Washington Report: Electric Cars and Bailouts
By Bill Moore
It wasn't a wake, but the car industry's troubles cast a long, chilling shadow over the Electric Drive Transportation Association's annual conference in Washington, D.C. this week. What should have been an upbeat, giddy victory celebration had more the mood of a hospital room where friends and relatives speak in hushed, sympathetic tones as the patient -- the auto industry -- lies critically ill.
Despite the fact that it is now widely agreed electric power is the unavoidable destiny of the automobile, a cause the EDTA and its predecessors - - as well as EV World -- have long championed, there was no self-congratulatory back-slapping, and smiles were few and far between.
Instead, one topic dominated the conversation: what would be the outcome of Senate hearings this week on Capitol Hill? Should Congress give the Big Three $34 billion in loan guarantees or let them suffer the fate the fabled "free market" inflicts on all those who flout its principle tenet: adapt or die?
On the last day of the conference, attendees paused to watch a television monitor carrying CNN's feed from the hearings, while down on the exhibition floor, exhibitors sat alone tapping away at laptops or stood in small knots discussing business and swapping personal stories. Around them sat silent examples of electric car technology from a pair of GEM neighborhood electric vehicles (NEVs) to an Orion hybrid-electric transit bus.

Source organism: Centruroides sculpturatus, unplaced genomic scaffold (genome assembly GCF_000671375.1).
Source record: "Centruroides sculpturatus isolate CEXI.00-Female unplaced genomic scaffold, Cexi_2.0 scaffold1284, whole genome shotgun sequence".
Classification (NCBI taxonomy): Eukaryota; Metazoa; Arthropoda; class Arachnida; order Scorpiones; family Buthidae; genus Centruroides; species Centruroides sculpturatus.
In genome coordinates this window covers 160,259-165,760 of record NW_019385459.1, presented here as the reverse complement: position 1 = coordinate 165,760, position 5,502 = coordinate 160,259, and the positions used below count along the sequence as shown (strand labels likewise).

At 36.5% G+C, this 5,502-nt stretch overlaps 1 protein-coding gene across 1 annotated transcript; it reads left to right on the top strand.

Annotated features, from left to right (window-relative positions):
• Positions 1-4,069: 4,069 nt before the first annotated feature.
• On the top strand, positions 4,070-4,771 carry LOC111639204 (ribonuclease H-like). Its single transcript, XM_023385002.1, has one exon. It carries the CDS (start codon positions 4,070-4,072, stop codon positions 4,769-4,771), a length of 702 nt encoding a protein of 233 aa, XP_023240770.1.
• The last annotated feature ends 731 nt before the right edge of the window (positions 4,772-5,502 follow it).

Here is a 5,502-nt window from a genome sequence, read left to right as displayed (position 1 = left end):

Missing from the exhibit floor was Ford and Chrysler and Honda and Nissan. Apparently, they had budgeted their money for more consumer-oriented venues like the Los Angeles Auto Show, which may not only be a reflection of their constrained finances, but also a shift in focus that could be interpreted to suggest the electric car concept has moved from the theoretical to the practical. Ford did announce, as part of their bailout plan, the introduction of a least one all-electric car. Daimler -- now "divorced" from Chrysler -- showed an aging F-Cell fuel cell sedan.
The inevitable question everyone asks during and after such conferences is, "What was the most interesting thing you saw or learned?"
To be honest, there were no surprises vehicle-wise, apart from Mitsubishi having their i MiEV available for the Ride & Drive session the opening afternoon of the conference. While I arrived too late for the Ride & Drive, reliable witnesses reported people stood 15-deep to get a drive or ride in it, while other vehicles had one or two waiting to experience hybrid or electric rides. GM did have their roped-off Volt on display, along with a Saturn VUE hybrid and hydrogen fuel cell Equinox. Toyota had a plug-in Prius on display, along with several Lexus hybrids, but it seemed to me they drew little attention. I saw no senior Toyota executives during the event. One suspects they may have wanted to maintain an continent's-length-distance from the circus on Capitol Hill. Ditto for Honda and Nissan.
Smith Electric -- the UK electric truck maker -- did bring two of their vehicles and there was a hybrid-electric bucket truck on display. Modec, another UK-based electric truck maker had a representative present, but economizing measures meant their truck had to stay in south Florida.
Miles Electric Vehicles had both their ZX40 series low-speed electric car and electric truck at the show, the latter of which is proving quite popular. The company's Doug Rosen was told by his Oxnard, California import auto prep vendor, who also handles Range Rover, Volvo and Jaguar, that it appears in December 2008, he will prep more Miles vehicles for delivery than the three other companies combined.